As American politics fractures, many citizens wonder if they can ever again engage family, neighbors or colleagues in civil discussions on affairs of the day.  For those timid to bridge key topics, we now have at least three examples of, if not how, why it’s important to reach out and talk to those who may have voted differently than ourselves.

Example One: Brene´Brown. Dr. Brown is a Ph.D. qualitative researcher based inbraving the wilderness 2 Houston, TX, who studies courage, authenticity and shame  She’s been featured on Oprah events and has one of the most watched TED talks of all time from 2011on the topic of vulnerability. Her most recent book, Braving the Wilderness, she directly addresses what it takes to reestablish community as politics, fractured media, tribalism, and partisan politics serve more to divide than unite us. She discusses the 7 critical elements of trust — symbolized by the acronym BRAVING — and posits that our self-sorting has led to increasing loneliness in a time when we all would be better served by finding common community. What you learn by reading Brown is the importance of showing up at community events whether they be to build Habitats for Humanity, attend funerals, share musical experiences, or protest.

Example Two: Daryl Davis. Davis is an African-American R&B Blues musician now also known for inspiring Ku Klux Klansmen to voluntarily give up their affiliation and robes. He does it through conversation and active engagement. Read about the first robe he collected in this NPR interview.  Just about the time Brene´Brown was taking TED by storm above, Davis published the book Klan-destine Relationships.  A recent search could not uncover a paperback copy for less than $186 with hardcover editions selling for more than $1,000. It’s definitely time for an audio version, although you can also catch an interview with Davis on the October 20 edition of Real Time with Bill Maher. What you learn from Davis is that people hold positions that have frequently been unchallenged, never giving them a reason to change. Change happens when alternative points of view are at least presented for consideration.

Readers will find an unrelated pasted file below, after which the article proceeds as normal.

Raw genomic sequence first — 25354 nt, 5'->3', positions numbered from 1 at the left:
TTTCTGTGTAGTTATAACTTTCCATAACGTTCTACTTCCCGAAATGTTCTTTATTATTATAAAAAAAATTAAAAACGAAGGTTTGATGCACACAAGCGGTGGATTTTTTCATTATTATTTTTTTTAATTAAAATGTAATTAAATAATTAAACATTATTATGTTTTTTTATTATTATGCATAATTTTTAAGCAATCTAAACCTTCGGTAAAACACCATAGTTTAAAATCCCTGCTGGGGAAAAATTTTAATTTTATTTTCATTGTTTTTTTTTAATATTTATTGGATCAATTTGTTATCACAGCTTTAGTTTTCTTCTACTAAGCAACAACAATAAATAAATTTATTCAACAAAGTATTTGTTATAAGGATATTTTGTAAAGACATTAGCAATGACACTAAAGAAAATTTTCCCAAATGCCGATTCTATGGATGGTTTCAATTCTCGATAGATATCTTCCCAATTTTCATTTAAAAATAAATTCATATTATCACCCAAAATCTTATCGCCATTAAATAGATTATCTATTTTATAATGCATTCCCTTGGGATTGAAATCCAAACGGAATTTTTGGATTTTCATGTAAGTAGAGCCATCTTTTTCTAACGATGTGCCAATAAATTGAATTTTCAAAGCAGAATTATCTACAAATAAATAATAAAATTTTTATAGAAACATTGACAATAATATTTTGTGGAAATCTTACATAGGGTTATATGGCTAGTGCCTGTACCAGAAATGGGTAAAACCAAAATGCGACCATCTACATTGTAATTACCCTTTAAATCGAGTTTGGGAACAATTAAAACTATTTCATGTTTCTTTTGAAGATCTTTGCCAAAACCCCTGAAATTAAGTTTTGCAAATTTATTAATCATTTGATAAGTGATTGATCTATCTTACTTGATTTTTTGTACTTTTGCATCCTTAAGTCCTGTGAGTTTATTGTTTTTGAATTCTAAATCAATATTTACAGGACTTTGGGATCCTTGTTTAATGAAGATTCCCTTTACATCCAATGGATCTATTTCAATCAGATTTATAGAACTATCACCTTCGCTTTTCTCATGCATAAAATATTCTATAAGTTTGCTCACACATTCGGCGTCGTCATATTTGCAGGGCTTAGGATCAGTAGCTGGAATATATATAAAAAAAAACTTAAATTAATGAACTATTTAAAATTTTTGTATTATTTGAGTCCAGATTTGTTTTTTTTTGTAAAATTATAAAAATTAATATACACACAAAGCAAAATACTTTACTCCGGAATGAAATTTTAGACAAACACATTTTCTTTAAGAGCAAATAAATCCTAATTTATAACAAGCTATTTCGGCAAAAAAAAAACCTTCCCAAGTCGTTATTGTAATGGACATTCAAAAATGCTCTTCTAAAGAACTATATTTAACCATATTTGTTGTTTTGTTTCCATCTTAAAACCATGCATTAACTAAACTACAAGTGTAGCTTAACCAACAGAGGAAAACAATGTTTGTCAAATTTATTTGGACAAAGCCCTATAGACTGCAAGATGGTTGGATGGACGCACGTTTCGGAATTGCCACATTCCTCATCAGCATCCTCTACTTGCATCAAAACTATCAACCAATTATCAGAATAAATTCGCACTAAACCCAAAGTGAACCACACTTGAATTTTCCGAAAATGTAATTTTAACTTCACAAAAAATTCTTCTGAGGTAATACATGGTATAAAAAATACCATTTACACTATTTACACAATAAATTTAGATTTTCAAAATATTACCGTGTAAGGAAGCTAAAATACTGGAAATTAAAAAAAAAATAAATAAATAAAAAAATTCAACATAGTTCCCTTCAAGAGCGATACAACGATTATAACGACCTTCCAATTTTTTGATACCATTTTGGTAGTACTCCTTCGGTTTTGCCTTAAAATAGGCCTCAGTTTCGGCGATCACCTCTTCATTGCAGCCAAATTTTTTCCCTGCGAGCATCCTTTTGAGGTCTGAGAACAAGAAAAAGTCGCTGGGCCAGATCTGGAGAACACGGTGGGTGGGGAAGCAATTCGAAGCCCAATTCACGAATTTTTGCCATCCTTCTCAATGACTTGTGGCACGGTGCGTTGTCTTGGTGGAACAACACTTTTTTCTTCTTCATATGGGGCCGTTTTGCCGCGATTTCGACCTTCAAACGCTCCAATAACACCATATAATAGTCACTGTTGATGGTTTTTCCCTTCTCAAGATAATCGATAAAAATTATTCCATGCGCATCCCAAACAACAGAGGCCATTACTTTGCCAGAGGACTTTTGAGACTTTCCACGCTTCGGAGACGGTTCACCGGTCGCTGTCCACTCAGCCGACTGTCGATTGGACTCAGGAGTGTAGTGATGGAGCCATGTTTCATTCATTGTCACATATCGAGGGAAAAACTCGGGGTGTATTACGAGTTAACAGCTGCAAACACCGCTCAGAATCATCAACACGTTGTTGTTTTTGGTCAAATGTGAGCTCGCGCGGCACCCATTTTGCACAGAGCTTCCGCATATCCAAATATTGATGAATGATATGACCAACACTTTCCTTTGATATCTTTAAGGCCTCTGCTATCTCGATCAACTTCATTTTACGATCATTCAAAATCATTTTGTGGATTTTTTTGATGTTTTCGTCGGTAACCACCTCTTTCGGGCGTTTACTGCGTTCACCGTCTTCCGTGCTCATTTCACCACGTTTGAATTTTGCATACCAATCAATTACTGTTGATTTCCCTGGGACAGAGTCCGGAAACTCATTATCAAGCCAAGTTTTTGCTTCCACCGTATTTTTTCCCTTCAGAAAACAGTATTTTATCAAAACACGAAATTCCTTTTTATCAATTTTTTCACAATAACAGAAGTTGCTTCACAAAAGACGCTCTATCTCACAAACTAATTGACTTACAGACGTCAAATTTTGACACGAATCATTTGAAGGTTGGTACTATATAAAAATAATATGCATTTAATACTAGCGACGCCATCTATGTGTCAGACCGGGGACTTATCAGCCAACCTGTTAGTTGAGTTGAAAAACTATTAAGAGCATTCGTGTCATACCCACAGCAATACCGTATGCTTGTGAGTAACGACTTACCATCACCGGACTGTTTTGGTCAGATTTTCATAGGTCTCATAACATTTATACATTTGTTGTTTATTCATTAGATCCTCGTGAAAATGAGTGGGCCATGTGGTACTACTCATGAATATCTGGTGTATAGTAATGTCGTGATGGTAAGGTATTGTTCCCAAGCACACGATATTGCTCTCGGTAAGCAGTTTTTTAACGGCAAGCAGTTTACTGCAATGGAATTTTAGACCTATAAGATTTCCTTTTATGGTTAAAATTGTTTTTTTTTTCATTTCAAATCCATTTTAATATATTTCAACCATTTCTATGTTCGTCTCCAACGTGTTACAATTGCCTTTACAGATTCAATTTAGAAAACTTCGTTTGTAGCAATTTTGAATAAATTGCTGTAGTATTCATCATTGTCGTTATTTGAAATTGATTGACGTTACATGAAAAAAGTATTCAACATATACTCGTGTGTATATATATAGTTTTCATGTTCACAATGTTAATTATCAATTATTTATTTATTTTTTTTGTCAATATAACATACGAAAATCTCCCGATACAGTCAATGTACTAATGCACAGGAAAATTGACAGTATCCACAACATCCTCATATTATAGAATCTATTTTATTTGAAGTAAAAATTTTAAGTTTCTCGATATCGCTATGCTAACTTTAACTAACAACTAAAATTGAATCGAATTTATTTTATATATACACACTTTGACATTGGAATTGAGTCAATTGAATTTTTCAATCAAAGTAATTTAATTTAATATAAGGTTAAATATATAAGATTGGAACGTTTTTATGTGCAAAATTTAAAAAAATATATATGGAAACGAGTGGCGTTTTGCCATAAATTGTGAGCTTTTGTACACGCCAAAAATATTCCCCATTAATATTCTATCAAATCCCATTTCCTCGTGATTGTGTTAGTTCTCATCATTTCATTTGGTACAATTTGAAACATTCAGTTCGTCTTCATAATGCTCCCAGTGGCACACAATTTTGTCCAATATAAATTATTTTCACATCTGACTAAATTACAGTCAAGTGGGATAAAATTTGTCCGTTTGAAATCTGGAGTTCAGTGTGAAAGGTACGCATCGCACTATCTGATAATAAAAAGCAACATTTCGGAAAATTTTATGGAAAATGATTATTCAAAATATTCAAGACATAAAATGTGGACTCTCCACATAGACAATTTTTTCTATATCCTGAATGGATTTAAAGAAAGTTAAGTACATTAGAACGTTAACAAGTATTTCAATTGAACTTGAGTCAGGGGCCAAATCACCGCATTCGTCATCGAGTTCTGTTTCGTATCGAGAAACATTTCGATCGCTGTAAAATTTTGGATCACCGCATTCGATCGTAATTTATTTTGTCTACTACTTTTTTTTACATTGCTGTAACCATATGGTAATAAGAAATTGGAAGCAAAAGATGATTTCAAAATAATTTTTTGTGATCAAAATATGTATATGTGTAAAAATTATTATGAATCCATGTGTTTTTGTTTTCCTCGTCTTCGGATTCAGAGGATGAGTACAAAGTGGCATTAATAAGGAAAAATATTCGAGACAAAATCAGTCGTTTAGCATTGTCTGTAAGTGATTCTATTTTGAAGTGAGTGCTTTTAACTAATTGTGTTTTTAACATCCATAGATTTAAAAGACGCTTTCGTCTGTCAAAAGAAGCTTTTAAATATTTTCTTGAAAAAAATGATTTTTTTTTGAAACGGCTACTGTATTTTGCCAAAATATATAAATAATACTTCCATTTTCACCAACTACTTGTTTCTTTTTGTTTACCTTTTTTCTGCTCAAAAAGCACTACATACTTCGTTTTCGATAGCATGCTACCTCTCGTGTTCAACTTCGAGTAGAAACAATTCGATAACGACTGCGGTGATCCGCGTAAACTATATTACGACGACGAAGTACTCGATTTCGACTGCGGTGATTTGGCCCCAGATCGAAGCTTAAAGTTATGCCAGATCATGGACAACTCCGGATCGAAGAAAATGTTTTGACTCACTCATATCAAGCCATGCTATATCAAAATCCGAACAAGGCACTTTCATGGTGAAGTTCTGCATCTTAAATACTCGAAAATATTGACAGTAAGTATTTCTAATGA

Related Post: Who Has Moral Authority?

Example Three: Derek Black, actually Matthew Stevenson.  Derek Black was born into the White Supremacist movement into a family with David Duke as his godfather. His father, Don Black, created Stormfront, a highly followed supremacist web site, and by age 10, Derek had himself created the kid’s corresponding site.  After going to college and being exposed to others, particularly a Peruvian immigrant who was also an Orthodox Jew named Matthew Stevenson.  Stevenson started inviting Black to his Friday night Shabbat dinners.  Conversations started, facts that mattered were discussed, and views softened. The full story is published in an October 2015 piece in The Washington Post.  What you learn from Black and Stevenson is that education can never be undervalued, education can be censored, and friendship can bridge the gap.

Potential Hinge Actions You Can Take:

  • Invite your own counter view person to dinner. It can be a neighbor from an opposing party, or just an uncle who has crazy views
  • Grab a copy of Braving the Wilderness.  Unlike the Davis book, it can be easily purchased at any major outlet for well under $20.
  • Watch any Brene Brown Ted Talk. They’re free and inspirational.
  • Listen to The Daily interview with Derek Black. It’s free and chilling. Or, click on th Wahington Post link above.
  • Read the May 2015 article in The Atlantic on The Audacity Talking About Race /with The Ku Klux Klan on Daryl Davis. It’s free even if his book is not.

 

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